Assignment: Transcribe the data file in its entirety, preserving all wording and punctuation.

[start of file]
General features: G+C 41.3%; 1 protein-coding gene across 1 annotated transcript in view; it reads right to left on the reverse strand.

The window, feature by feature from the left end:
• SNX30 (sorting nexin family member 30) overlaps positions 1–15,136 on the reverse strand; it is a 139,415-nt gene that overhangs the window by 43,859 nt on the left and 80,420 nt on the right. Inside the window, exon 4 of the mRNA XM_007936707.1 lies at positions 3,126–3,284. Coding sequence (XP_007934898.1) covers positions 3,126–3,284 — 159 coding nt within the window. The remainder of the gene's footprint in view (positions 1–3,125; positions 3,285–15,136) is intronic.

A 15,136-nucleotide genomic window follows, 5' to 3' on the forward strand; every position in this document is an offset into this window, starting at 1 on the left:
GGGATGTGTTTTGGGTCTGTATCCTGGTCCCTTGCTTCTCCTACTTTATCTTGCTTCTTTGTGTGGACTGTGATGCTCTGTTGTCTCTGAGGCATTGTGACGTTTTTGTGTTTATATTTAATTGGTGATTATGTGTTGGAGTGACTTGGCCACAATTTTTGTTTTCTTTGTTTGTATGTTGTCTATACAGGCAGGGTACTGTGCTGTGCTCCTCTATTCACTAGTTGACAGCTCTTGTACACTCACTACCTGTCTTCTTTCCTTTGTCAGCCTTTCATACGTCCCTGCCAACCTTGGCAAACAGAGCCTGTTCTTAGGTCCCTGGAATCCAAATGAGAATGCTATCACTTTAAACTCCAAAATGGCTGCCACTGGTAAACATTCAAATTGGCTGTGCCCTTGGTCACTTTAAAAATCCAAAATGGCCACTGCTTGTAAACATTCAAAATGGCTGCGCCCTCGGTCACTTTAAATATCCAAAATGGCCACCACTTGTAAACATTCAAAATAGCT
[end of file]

General features: G+C 41.3%; 1 protein-coding gene across 1 annotated transcript in view; it reads right to left on the reverse strand.

The window, feature by feature from the left end:
• SNX30 (sorting nexin family member 30) overlaps positions 1–15,136 on the reverse strand; it is a 139,415-nt gene that overhangs the window by 43,859 nt on the left and 80,420 nt on the right. Inside the window, exon 4 of the mRNA XM_007936707.1 lies at positions 3,126–3,284. Coding sequence (XP_007934898.1) covers positions 3,126–3,284 — 159 coding nt within the window. The remainder of the gene's footprint in view (positions 1–3,125; positions 3,285–15,136) is intronic.

A 15,136-nucleotide genomic window follows, 5' to 3' on the forward strand; every position in this document is an offset into this window, starting at 1 on the left:
GGGATGTGTTTTGGGTCTGTATCCTGGTCCCTTGCTTCTCCTACTTTATCTTGCTTCTTTGTGTGGACTGTGATGCTCTGTTGTCTCTGAGGCATTGTGACGTTTTTGTGTTTATATTTAATTGGTGATTATGTGTTGGAGTGACTTGGCCACAATTTTTGTTTTCTTTGTTTGTATGTTGTCTATACAGGCAGGGTACTGTGCTGTGCTCCTCTATTCACTAGTTGACAGCTCTTGTACACTCACTACCTGTCTTCTTTCCTTTGTCAGCCTTTCATACGTCCCTGCCAACCTTGGCAAACAGAGCCTGTTCTTAGGTCCCTGGAATCCAAATGAGAATGCTATCACTTTAAACTCCAAAATGGCTGCCACTGGTAAACATTCAAATTGGCTGTGCCCTTGGTCACTTTAAAAATCCAAAATGGCCACTGCTTGTAAACATTCAAAATGGCTGCGCCCTCGGTCACTTTAAATATCCAAAATGGCCACCACTTGTAAACATTCAAAATAGCT